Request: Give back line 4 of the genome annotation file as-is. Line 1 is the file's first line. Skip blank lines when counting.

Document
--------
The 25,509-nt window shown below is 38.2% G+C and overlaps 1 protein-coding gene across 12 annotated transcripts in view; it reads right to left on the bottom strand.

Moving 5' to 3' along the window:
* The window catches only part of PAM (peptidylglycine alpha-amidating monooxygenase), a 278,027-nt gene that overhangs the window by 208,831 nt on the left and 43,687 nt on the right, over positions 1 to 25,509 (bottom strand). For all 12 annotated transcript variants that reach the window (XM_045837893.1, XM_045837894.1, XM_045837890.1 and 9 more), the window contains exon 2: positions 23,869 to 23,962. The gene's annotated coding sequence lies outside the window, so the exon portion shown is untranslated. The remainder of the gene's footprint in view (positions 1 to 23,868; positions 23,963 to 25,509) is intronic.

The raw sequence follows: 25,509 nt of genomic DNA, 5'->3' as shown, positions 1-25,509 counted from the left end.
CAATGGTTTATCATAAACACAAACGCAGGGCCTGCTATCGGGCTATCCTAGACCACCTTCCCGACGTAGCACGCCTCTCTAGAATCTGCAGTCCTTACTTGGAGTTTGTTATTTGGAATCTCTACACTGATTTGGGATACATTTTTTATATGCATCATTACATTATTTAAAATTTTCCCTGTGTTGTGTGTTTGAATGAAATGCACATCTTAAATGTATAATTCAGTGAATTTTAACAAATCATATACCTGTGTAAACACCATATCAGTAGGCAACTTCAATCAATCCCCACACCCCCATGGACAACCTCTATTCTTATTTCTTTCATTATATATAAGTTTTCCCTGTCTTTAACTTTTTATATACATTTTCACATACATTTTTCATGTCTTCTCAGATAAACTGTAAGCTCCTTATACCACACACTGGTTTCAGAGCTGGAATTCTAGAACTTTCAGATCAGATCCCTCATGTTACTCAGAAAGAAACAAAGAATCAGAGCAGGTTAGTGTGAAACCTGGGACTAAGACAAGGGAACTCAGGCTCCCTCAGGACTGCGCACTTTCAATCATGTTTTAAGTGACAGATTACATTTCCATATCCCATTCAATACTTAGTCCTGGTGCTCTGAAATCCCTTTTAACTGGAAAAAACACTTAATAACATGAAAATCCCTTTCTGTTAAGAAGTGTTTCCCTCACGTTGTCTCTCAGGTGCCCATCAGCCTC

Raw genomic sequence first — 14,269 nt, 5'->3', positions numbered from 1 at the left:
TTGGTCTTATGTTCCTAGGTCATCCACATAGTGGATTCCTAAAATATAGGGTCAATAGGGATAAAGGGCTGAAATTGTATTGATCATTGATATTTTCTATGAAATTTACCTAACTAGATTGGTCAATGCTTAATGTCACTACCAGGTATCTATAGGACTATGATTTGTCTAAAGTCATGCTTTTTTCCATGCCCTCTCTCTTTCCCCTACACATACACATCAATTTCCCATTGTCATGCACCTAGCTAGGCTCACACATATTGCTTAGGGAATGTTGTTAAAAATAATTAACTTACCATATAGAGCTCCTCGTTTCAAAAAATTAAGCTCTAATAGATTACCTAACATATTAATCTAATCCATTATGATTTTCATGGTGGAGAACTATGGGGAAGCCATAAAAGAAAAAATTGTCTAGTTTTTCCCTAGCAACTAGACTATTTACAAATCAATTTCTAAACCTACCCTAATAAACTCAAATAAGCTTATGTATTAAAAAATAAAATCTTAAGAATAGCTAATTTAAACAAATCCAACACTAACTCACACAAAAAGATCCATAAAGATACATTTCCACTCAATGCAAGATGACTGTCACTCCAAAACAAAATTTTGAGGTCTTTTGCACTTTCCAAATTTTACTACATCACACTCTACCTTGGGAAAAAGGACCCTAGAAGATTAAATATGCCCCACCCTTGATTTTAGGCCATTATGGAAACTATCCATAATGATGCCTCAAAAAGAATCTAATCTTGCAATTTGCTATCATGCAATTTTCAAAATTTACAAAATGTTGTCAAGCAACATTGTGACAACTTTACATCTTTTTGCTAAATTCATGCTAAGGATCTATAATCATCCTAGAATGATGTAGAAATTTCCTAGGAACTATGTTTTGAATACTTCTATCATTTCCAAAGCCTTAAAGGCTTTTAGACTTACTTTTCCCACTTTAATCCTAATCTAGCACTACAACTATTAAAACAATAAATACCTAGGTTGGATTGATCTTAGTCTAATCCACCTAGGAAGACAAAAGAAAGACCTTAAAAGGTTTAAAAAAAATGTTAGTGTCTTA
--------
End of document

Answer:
The raw sequence follows: 25,509 nt of genomic DNA, 5'->3' as shown, positions 1-25,509 counted from the left end.